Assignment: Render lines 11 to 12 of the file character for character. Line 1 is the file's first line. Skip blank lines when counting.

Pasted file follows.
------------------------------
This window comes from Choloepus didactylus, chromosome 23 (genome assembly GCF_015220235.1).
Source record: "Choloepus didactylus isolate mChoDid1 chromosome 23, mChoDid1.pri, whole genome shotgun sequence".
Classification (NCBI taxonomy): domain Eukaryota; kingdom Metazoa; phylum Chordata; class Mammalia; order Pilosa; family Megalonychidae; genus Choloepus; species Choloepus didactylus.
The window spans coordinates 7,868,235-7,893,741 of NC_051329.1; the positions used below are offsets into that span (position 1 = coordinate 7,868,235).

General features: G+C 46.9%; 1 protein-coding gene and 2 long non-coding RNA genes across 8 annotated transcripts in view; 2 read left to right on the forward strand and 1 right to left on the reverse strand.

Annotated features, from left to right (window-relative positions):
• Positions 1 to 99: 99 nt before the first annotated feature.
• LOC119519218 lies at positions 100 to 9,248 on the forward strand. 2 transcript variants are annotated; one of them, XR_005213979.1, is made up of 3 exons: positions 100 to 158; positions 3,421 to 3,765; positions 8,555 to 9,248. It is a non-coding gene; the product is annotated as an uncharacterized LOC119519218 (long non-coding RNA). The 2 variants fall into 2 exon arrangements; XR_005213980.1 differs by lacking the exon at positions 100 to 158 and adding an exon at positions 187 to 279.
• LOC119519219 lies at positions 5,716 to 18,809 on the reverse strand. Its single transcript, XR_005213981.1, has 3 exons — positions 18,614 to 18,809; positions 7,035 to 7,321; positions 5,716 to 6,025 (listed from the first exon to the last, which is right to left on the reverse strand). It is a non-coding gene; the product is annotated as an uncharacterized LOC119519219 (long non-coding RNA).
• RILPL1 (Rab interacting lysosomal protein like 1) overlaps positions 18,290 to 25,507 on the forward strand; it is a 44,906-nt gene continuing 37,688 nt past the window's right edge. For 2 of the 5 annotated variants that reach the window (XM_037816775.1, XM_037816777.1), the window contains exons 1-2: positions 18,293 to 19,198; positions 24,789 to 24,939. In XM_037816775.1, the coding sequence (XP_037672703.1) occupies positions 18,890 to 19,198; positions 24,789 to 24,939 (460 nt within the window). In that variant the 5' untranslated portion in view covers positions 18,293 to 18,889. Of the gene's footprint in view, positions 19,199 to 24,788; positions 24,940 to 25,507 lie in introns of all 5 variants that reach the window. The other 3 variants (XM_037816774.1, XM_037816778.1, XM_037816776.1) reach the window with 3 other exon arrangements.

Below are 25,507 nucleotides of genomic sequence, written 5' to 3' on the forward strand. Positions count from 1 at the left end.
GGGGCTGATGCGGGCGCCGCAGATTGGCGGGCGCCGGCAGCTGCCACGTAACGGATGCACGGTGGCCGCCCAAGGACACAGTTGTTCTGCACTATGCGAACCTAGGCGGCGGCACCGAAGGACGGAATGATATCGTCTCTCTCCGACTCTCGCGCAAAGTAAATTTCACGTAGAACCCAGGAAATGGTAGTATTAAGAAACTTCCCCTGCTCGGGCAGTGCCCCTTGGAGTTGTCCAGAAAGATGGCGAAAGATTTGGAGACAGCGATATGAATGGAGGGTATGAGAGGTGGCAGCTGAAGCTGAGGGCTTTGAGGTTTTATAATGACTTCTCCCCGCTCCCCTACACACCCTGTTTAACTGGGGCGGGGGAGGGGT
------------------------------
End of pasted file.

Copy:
Below are 25,507 nucleotides of genomic sequence, written 5' to 3' on the forward strand. Positions count from 1 at the left end.
GGGGCTGATGCGGGCGCCGCAGATTGGCGGGCGCCGGCAGCTGCCACGTAACGGATGCACGGTGGCCGCCCAAGGACACAGTTGTTCTGCACTATGCGAACCTAGGCGGCGGCACCGAAGGACGGAATGATATCGTCTCTCTCCGACTCTCGCGCAAAGTAAATTTCACGTAGAACCCAGGAAATGGTAGTATTAAGAAACTTCCCCTGCTCGGGCAGTGCCCCTTGGAGTTGTCCAGAAAGATGGCGAAAGATTTGGAGACAGCGATATGAATGGAGGGTATGAGAGGTGGCAGCTGAAGCTGAGGGCTTTGAGGTTTTATAATGACTTCTCCCCGCTCCCCTACACACCCTGTTTAACTGGGGCGGGGGAGGGGT